ITALY, Parma. Bacteria found in humans, animals and food continue to show resistance to widely used antimicrobials, says the latest report on antimicrobial resistance (AMR) in bacteria by the European Food Safety Authority (EFSA) and the European Centre for Disease Prevention and Control (ECDC). The findings underline that AMR poses a serious threat to public and animal health. Infections caused by bacteria that are resistant to antimicrobials lead to about 25,000 deaths in the EU every year.
The report also includes the following findings that may have a public health impact: Resistance to carbapenem antibiotics has been detected for the first time as part of EU-wide annual monitoring in animals and food. Carbapenems are usually the last remaining treatment option for patients infected with multi-drug resistant bacteria to other available antibiotics. Very low levels of resistance were observed in E. coli bacteria found in pigs and meat from pigs.
Extended-spectrum beta-lactamase (ESBL)-producing E. coli has been detected in beef, pork, pigs and calves. Bacteria that produce ESBL enzymes show multi-drug resistance to β-lactam antibiotics, which include penicillin derivatives and cephalosporins. The prevalence of ESBL-producing E. coli varied across countries, from low to very high (find out more from our data visualisation tool).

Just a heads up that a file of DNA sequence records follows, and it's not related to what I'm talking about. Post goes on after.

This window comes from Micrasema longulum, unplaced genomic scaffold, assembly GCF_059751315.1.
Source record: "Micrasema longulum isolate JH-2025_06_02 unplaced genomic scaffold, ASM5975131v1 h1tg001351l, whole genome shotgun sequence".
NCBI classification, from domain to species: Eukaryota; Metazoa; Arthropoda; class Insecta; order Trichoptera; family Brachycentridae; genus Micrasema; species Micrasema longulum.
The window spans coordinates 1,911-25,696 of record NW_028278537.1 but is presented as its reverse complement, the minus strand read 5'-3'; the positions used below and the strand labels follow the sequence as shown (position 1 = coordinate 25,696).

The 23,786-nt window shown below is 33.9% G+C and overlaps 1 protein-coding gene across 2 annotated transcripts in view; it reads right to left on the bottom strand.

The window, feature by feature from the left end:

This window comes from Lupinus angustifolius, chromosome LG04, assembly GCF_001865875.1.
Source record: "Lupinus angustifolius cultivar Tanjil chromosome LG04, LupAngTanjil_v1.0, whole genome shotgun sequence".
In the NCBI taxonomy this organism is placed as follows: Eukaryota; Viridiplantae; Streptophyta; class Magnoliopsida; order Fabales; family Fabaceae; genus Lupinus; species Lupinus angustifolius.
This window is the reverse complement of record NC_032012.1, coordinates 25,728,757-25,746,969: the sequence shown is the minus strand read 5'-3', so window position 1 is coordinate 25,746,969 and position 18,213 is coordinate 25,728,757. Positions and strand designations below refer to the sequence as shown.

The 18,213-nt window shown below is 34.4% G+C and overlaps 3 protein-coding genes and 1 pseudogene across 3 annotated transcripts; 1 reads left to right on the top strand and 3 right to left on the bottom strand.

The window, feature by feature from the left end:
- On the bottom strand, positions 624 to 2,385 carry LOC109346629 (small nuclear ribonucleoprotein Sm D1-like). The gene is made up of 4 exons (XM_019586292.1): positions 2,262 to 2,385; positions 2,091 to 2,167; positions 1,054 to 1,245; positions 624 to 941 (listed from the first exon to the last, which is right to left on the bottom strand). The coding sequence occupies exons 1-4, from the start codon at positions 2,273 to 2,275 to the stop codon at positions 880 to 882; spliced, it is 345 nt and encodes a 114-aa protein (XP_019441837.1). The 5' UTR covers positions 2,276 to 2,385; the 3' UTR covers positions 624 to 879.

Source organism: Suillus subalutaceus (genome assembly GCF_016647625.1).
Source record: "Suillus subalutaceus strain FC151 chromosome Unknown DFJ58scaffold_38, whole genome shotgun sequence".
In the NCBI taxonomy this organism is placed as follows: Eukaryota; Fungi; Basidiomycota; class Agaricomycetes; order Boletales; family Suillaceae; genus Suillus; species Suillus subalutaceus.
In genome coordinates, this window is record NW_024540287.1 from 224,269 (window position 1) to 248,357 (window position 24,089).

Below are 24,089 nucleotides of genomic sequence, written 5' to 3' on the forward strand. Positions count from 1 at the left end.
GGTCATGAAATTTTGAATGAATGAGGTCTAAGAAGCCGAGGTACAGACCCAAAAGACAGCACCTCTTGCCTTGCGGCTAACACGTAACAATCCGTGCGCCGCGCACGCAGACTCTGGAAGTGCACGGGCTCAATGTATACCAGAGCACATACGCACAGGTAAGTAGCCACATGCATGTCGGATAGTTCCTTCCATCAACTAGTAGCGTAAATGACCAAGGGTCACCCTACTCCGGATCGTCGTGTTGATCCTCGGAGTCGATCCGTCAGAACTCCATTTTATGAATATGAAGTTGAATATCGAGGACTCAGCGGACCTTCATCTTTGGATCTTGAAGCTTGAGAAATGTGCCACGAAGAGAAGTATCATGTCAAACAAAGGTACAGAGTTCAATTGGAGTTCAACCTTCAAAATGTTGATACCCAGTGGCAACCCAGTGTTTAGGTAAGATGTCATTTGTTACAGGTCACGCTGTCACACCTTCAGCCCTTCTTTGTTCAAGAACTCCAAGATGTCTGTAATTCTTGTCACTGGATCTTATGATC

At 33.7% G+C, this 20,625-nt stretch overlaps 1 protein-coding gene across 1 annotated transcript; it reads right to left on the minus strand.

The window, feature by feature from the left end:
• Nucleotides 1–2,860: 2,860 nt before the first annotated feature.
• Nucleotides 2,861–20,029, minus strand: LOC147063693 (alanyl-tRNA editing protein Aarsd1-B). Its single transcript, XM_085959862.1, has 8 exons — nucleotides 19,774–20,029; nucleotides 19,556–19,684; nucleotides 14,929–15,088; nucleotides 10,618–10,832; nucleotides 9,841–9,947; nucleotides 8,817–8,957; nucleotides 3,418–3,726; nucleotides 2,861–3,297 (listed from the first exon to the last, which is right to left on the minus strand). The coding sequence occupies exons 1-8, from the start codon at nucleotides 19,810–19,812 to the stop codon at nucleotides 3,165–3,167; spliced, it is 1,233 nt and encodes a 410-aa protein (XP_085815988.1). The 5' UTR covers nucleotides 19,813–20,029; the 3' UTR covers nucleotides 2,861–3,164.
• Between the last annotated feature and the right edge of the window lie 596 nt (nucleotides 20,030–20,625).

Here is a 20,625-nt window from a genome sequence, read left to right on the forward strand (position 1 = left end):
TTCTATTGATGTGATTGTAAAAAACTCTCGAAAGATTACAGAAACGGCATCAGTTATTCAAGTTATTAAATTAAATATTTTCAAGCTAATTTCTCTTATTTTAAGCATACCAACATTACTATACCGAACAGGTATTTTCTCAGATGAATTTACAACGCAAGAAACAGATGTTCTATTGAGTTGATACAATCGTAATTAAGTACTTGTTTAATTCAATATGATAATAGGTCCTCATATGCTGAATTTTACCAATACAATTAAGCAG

Resistance to colistin has been found at very low levels in Salmonella and E. coli in pigs and cattle. Colistin may be commonly used in some countries for the control of infections in animals, especially in pigs. In some circumstances it may be used as a last-resort antibiotic in humans.
More than 10% of the tested Campylobacter coli bacteria in humans showed resistance to two critically important antimicrobials (fluoroquinolones and macrolides), which are used to treat severe cases of Campylobacter infections in humans. Campylobacteriosis is the most commonly reported foodborne disease in the EU.